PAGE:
Getting to grips with Selenium

by Daniel McKenzie on Tuesday, 29 Sep 2015

At Lyst we’ve been improving our testing environments over the last year or so, and one of the main elements we wanted to improve was our testing stack with Selenium. We’ve used Selenium in the past, but the tests grew old, were poorly maintained, and few people could work out how they worked after our shift to Docker (read more about that in a previous post.)

Because of this, we decided to start right back to the beginning again. Armed with the lessons we learned from our previous attempt, we aimed to create a new test framework. It was important that they were easy to update when we did breaking site changes, and that they ran quickly. Most importantly, they had to run consistently across multiple test runs.

We’ve had a few test cases run over the last month, and they have caught bugs before we merged.

To give a little bit of context, our website is Django based, so naturally our tests are built with Python. Our unit tests use Py.test, so we saw little reason to not use that as well along with the Py.test Django plugin. And while we investigated quite heavily into other libraries and frameworks, we just stuck with the standard Selenium Python API.

Decoupling page structure from tests

You look up a guide on how to write Selenium tests, they always point out that you can just use one of the many find functions or selector strategies along with a string to get the thing you want. These function much like jQuery or querySelectorAll.

Problems arise when you have a large test suite, and a continuously evolving product and code base. A developer who changes the CSS selector for a certain div element is going to have a hard time updating all occurrences of it in the tests. This can lead to fragile tests that can break on a whim.

The Selenium documentation provides a bit of guidance about Page objects, and we started building some of our own. Since we’re building in Python, we first started with having function attributes that simply do a find_element_by_css_selector (or other appropriate function) and returned the resulting WebElement reference.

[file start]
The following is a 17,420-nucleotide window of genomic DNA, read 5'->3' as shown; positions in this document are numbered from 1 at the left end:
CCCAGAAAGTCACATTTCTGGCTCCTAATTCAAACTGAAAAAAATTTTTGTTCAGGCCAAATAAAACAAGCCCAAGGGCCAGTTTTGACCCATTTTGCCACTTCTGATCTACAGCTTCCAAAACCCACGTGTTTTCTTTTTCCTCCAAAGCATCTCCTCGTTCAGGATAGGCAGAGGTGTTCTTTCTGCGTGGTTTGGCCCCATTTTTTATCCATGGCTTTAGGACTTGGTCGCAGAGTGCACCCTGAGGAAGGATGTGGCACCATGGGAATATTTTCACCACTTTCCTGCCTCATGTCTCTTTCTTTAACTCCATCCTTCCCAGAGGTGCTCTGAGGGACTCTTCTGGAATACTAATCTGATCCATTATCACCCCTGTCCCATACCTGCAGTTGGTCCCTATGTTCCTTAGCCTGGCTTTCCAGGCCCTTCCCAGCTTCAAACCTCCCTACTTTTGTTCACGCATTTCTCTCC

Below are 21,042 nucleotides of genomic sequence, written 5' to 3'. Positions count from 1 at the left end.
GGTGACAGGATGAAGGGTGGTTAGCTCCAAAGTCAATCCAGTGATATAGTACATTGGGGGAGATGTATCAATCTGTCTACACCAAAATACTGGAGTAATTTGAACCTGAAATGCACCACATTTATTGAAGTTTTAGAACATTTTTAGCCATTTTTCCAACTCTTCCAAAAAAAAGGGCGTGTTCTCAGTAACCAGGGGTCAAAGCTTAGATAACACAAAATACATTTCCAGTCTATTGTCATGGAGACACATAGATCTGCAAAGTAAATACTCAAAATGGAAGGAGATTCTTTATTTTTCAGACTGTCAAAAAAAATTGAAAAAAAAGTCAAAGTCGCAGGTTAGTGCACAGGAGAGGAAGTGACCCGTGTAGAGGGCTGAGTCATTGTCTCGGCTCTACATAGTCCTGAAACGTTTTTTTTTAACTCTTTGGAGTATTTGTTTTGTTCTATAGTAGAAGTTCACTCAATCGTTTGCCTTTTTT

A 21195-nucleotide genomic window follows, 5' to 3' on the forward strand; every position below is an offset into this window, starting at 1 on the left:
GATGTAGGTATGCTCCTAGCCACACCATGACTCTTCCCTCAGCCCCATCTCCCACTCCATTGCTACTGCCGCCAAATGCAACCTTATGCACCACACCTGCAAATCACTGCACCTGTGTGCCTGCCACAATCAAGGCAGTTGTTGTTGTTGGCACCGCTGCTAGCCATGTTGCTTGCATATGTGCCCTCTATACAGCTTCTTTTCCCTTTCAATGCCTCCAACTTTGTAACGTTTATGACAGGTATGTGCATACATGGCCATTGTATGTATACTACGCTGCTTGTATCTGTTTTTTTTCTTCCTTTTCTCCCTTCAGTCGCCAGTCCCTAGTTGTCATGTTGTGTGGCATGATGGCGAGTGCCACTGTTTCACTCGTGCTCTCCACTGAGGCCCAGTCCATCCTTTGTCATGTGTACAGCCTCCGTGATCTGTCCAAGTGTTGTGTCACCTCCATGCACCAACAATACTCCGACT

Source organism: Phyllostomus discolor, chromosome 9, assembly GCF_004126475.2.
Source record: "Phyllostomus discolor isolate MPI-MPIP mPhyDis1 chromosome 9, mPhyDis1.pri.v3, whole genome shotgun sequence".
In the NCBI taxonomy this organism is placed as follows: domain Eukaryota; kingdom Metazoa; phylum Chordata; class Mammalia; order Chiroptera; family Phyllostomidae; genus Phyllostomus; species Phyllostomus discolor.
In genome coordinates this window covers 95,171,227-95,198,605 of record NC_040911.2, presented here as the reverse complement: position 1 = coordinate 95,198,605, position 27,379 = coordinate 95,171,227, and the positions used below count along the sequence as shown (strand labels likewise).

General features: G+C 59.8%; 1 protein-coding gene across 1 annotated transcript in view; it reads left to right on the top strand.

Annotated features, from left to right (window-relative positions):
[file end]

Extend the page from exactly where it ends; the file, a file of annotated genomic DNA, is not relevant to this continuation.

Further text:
That was fine, but we will probably be writing a lot of these which leads to a lot of properties/functions that simply just return a element.

It occurred to me that Python has a magic method that might help here - __getattr__ (read about it on the Python docs). The __getattr__ method is called whenever a property or function is called that doesn’t exist on an object. The object takes in the name and you can return whatever you want with that function. With a little bit of Python magic, I created a simple test function to see how viable it was,

def __getattr__(self, item):
    # put the item into the name format you are expecting
    prop_name = '{}_SELECTOR'.format(item.upper())
    # getattr here returns the value of the attribute on the object
    selector = getattr(self, prop_name)
    # run the standard selenium function for finding elements with
    # CSS selectors - selector should have the value of
    # the prop_name attribute
    return self.driver.find_element_by_css_selector(selector)

And now if I specified a constant string with a name ending in SELECTOR I could simply reference it like any other property - say BUTTON_SELECTOR, I could just reference it with page.button and get the Selenium WebElement object.

Now, sometimes just going by CSS selector isn’t always the best way, and sometimes you want more than one element returned. Our real getattr function is much powerful in these regards, you can specify tuples of (strategy, string) to get an element, and if you specify page.all_buttons, it will return a list of all elements matching that selector.

So referencing any part of the page is as easy as defining a few constants in a class. If a CSS class or path to an element changed, then all that would be needed was changing this constant in the page object. This makes them very powerful, while at the same time being just as flexible as defining the selectors as a string directly in the test.

Because __getattr__ is only called if the object doesn’t have a property, which gives some flexibility if you need something a bit more powerful to select an element.

Common components

Our pages can have the same thing on a page multiple times. That thing can even appear on different pages. For example, a product card not only appears while browsing, but also on search and product pages. How do we share this common pattern without duplicating the code across many page objects?

We have another type of object we call a Component object. It’s almost exactly like a Page object, the only real difference is that it’s based on the context of some WebElement (a Page object is based on a WebDriver).